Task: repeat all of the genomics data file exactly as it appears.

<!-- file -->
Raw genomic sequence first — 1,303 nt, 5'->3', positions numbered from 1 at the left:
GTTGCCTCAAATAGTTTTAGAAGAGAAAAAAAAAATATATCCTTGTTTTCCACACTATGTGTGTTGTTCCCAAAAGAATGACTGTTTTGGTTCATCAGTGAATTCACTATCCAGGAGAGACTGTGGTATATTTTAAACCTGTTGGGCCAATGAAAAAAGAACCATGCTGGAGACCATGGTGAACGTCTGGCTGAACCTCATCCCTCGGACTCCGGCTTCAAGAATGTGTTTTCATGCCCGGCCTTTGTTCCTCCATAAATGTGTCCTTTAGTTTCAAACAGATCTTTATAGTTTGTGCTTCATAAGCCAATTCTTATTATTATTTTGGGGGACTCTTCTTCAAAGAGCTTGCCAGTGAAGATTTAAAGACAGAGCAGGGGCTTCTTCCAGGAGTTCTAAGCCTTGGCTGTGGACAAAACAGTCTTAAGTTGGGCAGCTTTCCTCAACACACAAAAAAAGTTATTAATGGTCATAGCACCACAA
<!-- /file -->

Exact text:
Raw genomic sequence first — 1,303 nt, 5'->3', positions numbered from 1 at the left:
GTTGCCTCAAATAGTTTTAGAAGAGAAAAAAAAAATATATCCTTGTTTTCCACACTATGTGTGTTGTTCCCAAAAGAATGACTGTTTTGGTTCATCAGTGAATTCACTATCCAGGAGAGACTGTGGTATATTTTAAACCTGTTGGGCCAATGAAAAAAGAACCATGCTGGAGACCATGGTGAACGTCTGGCTGAACCTCATCCCTCGGACTCCGGCTTCAAGAATGTGTTTTCATGCCCGGCCTTTGTTCCTCCATAAATGTGTCCTTTAGTTTCAAACAGATCTTTATAGTTTGTGCTTCATAAGCCAATTCTTATTATTATTTTGGGGGACTCTTCTTCAAAGAGCTTGCCAGTGAAGATTTAAAGACAGAGCAGGGGCTTCTTCCAGGAGTTCTAAGCCTTGGCTGTGGACAAAACAGTCTTAAGTTGGGCAGCTTTCCTCAACACACAAAAAAAGTTATTAATGGTCATAGCACCACAA